Is a good student, a great reader and
a ready speaker.
Left the high school for the Union
army at the age of 17.
Was a member of the famous Seventy
sixth Ohio regiment.
Wa3 wounded at Pittsburg Landing
Was elected lieutenant-governor in
1878 by a majority of 40,795.
Was defeated for State representa
tive by 41 votes in 1871, but elected in
Is an Ohio man, of' course, being
bom in Starke county of that State.
Has strains of German and Welsh
blood, although his parents were native
Studied at Mount Union college, O.,
after the war and afterward attended
the Ann Arbor law school.
Commanded his company for two
years before he was out of his minority
and to the end of the war.
Came to Shelby county, Mo., in 1869
and practiced law and assisted in edit
ing the Shelby county Herald.
Was never absent from the ranks of
the army a single day during the four
years he served not even when he was
In 1870 removed to Independence,
Kans., entered the practice of law and
aided in the establishment of the In
Took part in the battles of Donelson,
Pittsburg Xnnding, Corinth, the siege
of Yicksburg, Chattanooga, the cam
paigns around Atlanta and marched
with Sherman to the sea. Ex.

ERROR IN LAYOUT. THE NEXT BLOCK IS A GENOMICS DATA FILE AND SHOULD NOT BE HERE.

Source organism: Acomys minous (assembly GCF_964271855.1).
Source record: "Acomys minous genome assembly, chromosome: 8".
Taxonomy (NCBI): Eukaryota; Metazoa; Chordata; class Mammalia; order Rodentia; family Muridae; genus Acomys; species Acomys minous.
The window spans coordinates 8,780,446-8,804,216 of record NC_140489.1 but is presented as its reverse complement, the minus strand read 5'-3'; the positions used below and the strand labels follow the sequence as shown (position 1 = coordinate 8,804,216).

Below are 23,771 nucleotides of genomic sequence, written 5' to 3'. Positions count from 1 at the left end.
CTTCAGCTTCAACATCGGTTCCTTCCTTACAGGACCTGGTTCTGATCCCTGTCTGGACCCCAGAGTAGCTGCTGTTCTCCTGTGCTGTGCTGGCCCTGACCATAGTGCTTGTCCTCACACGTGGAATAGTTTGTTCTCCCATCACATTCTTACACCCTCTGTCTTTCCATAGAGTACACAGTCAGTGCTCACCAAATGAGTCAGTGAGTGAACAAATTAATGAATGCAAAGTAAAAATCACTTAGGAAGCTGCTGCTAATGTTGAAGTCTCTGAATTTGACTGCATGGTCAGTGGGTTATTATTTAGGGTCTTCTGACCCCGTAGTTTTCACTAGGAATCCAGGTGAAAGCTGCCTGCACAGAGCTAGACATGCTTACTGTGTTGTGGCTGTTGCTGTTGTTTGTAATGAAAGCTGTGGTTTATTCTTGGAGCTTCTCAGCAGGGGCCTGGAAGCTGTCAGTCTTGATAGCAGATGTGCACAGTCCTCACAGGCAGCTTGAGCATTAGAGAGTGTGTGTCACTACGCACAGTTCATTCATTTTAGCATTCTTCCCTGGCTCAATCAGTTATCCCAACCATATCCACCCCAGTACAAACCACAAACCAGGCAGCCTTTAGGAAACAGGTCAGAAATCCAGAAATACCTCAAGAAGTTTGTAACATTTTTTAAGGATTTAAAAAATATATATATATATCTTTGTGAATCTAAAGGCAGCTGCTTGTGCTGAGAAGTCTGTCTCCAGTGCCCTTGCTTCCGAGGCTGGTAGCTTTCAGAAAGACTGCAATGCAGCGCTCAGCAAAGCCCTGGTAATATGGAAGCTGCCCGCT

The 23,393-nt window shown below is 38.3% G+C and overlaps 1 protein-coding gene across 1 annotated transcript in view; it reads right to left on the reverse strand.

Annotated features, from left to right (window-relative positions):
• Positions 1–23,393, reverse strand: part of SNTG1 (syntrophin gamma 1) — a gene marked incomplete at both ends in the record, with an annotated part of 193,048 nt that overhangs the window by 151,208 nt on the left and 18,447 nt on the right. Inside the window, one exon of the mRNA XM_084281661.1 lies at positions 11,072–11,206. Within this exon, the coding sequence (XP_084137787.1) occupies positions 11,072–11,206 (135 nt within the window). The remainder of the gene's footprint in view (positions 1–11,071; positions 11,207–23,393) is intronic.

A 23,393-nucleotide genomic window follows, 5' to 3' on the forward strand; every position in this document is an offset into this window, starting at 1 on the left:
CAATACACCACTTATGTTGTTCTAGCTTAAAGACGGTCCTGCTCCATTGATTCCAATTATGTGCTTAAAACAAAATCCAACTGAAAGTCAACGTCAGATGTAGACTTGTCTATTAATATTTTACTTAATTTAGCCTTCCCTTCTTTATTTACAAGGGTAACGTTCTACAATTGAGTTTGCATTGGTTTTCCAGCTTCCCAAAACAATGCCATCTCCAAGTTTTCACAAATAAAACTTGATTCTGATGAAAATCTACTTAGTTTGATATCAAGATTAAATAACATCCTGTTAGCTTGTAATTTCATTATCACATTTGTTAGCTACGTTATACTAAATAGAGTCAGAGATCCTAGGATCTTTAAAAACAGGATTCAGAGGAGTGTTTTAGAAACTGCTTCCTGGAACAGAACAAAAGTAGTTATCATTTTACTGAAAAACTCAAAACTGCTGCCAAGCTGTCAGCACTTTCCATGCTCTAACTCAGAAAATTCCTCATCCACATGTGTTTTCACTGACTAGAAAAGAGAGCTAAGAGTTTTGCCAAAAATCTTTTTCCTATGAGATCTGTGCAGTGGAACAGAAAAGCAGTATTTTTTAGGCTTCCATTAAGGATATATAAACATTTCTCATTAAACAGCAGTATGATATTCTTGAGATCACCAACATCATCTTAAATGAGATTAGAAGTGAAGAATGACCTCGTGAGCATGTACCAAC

- The Knowledge-Dispensers.
The flutter of fans kept time with
the click of the brain machinery and
thewag of tongues this morning.
S. M. Cook: "Make your school work
pradtical, whatever you are doing.
Seek aboveall things to raise the scale
B. W. Peck, the sage of Jefferson
township, was giving advice promis
cuously this forenoon.
Mr. Belts, from south of the city,
visited the teachers.
Prof. Dietrich, of Ottawa University,
was a prominent figure among the vis
itors. Mr. D. has a State reputation as
Miss Maggie Wilson was a promi
nent visitor, as were also Mrs. J. S.
Ford and Mrs. J. S. Wise.
The teachers decided "not to gad"
except under unusual circumstances.
We wonder if they will practice what
The institute ship is nearing the
cataract of examination and trembling
glances of apprehension are seen upon
the visages of the less experienced
Prof. Win. Dunlavy was again a vis
itor. L. L. Tishhouser and R. Rubin, two
of Belle Springs' solid farmers, were
looking for a good teacher today. They
envied the young fellows who have
such a glorious chance to get acquaint
ed with the marms.
Miss Lizzie Sutherland, one of En
terprise's last year's teachers, signed
the register today. Miss S. has just
returned from a trip to Nebraska.
Mis. Carruthers, superintendent of
Saline county, gave a pleasant talk at
the closing exercises.
Score a victory! The register this
morning shows a list of 170 five more
than ever before attended any institute
in Dickinson county. The conductors
may well be proud of the success that
lias attended their second year's work
Supt. Ford has made out the sched
ule for examination on next Friday
and Saturday. It is as follows:
FRIDAY, AUG. o,
8:00-0:00 a. in , book keeping.
0:0010:00 a. in., natural philosophy.
10:0012:00 a. m., arithmetic.
1:002:15 p. in., grammar.
2:152:45 p. m., reading.
2:153:15 p. m., orthography.
8:1.5 4:.S0 p. in., geography."
4:S0 5:20 p. m., Constitution.
SATURDAY, AUG. 4.